Biden himself described it as one of the “most important laws in U.S. history,” and its approval gave some relief to an administration that was plummeting in the polls. According to the Gallup consulting firm, the president’s approval rating climbed from 38%, the lowest of his term, reached in July, to 44% in August. However, it is still far from the 57% he had when taking office in January 2021. Faced with the insistence on running for a possible second term, the British weekly The Economist recently suggested to the president that he carefully consider his decision. “The results of the first half of his government confirm the role Biden imagined for himself in 2020: to be a bridge to a rising generation of leaders,” the magazine noted in its November 10 edition.
In a quick review of the recent history of the country, The Economist pointed out: “Five sitting presidents during the post-war period faced serious challenges. Two of them retired (Harry Truman, Lyndon Johnson), and three others lost the general elections (Gerald Ford, Jimmy Carter, and George Herbert Walker Bush).” In this regard, the recommendation to Biden was to avoid a new electoral campaign in 2024 since, without his figure, so scorned by the Republican opposition, “a wide-open Democratic [primary] contest would create space for a new party leader to launch a crusade against all old habits, including the bipartisan stupidity show looming in Washington.”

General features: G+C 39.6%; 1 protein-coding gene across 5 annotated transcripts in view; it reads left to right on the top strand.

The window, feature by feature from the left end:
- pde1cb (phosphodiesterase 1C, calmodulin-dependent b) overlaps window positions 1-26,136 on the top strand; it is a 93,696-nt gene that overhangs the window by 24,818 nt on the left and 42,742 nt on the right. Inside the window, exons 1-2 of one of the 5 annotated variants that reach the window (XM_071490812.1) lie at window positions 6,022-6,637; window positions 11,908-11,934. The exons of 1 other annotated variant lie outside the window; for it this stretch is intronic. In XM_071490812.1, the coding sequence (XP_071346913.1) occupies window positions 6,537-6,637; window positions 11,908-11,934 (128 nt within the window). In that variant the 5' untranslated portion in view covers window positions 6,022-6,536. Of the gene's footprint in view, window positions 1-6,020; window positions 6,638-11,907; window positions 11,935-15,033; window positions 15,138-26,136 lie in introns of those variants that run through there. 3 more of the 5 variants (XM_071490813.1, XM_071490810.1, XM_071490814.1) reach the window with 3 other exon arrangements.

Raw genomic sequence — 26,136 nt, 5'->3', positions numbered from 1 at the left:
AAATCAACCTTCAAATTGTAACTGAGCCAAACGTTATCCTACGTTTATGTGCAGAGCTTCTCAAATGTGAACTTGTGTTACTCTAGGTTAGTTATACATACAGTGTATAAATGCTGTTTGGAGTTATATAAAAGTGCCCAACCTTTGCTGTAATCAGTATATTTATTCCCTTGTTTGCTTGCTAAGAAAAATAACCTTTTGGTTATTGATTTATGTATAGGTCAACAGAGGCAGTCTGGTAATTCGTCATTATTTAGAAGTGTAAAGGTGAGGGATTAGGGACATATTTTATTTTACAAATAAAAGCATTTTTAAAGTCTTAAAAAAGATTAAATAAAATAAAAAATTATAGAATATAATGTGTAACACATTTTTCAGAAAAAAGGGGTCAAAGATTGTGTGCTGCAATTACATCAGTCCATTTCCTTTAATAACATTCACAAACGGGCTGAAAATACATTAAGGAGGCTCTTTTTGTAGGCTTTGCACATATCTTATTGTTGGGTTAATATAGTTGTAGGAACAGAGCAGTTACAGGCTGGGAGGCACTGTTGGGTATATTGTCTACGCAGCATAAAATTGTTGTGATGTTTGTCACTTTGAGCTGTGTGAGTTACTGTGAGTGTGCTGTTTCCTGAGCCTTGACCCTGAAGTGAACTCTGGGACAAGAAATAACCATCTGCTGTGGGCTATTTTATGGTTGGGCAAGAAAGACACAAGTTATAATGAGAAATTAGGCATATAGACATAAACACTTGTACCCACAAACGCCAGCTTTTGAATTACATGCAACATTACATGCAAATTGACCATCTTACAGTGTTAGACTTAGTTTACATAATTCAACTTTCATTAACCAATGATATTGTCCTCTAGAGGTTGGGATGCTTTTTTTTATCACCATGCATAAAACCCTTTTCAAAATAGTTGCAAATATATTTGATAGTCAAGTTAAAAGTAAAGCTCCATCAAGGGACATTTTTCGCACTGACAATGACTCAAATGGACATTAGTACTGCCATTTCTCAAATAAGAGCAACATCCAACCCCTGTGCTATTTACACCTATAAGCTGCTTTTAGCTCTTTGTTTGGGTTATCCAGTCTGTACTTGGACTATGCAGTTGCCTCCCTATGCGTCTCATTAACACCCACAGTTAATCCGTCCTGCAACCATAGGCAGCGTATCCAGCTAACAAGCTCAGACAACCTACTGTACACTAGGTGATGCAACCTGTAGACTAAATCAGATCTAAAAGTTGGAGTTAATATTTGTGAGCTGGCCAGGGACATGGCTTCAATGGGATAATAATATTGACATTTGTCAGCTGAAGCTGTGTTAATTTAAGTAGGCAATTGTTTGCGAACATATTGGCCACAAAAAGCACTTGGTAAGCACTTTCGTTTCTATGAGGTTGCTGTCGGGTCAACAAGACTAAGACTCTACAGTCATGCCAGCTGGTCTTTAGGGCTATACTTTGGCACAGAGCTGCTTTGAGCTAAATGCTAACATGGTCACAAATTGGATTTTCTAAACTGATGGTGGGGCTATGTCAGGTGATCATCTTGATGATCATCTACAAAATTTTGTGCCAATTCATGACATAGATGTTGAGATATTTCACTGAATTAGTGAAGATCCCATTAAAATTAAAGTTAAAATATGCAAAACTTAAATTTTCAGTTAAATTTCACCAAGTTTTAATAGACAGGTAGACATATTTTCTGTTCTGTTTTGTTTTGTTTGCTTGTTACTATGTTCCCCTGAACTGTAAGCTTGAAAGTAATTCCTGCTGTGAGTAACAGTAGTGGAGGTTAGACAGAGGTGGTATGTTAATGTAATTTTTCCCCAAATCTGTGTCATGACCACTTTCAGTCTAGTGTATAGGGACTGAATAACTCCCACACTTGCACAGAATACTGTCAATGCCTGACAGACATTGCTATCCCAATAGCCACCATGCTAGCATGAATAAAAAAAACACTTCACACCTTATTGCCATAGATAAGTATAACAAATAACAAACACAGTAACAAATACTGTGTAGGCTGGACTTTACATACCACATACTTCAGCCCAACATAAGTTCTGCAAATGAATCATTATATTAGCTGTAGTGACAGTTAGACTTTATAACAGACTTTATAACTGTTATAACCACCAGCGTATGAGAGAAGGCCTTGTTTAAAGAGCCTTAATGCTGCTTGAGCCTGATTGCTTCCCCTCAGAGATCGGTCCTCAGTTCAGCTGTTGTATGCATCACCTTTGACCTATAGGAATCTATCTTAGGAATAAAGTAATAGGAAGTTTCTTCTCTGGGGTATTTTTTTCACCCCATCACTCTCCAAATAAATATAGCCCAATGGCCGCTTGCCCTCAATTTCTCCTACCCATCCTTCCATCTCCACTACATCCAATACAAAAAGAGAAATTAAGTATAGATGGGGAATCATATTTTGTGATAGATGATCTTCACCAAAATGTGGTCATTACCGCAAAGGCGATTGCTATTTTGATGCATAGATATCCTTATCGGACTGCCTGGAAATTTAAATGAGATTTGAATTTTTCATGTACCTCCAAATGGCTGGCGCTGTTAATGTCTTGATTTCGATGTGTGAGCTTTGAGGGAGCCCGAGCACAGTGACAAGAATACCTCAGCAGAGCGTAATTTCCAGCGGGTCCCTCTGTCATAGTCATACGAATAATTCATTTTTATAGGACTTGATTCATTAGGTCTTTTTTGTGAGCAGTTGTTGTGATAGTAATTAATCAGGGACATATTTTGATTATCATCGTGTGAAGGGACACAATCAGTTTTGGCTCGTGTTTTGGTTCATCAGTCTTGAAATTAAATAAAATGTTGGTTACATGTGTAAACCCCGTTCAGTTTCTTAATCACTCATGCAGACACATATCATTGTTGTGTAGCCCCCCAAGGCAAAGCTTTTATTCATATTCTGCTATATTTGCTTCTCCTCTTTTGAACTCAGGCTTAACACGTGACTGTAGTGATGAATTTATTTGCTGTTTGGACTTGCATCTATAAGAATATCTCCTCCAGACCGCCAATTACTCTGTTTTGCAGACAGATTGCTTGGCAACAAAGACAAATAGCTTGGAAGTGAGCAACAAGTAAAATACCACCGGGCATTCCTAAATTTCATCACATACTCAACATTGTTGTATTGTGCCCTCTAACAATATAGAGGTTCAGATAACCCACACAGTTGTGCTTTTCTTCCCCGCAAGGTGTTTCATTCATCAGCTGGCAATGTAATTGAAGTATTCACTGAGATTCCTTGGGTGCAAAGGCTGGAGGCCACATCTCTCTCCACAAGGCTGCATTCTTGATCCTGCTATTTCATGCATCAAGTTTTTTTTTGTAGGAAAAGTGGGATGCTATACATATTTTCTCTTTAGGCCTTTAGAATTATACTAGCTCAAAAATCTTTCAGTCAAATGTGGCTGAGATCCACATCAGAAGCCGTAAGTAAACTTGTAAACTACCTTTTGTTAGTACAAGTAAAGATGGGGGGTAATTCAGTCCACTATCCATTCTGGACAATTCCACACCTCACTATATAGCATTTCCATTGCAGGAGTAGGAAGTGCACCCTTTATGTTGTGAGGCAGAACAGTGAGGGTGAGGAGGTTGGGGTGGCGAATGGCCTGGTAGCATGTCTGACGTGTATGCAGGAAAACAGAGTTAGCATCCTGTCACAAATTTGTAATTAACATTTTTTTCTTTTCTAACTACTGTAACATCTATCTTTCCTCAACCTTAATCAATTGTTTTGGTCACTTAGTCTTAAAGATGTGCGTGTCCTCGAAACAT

Amid internal strife and polarization characterizing U.S. politics, one of the few areas where there remains a common outlook between both parties is foreign policy, particularly the relationship with China. In 2017, during the Trump administration, the “Strategic Framework for the Indo-Pacific” was launched. It referenced, among other things, China’s “unfair trade practices harming the global trading system” and called for “close collaboration” with allies in the region to prevent Beijing from acquiring “military and strategic capabilities” jeopardizing the region’s stability.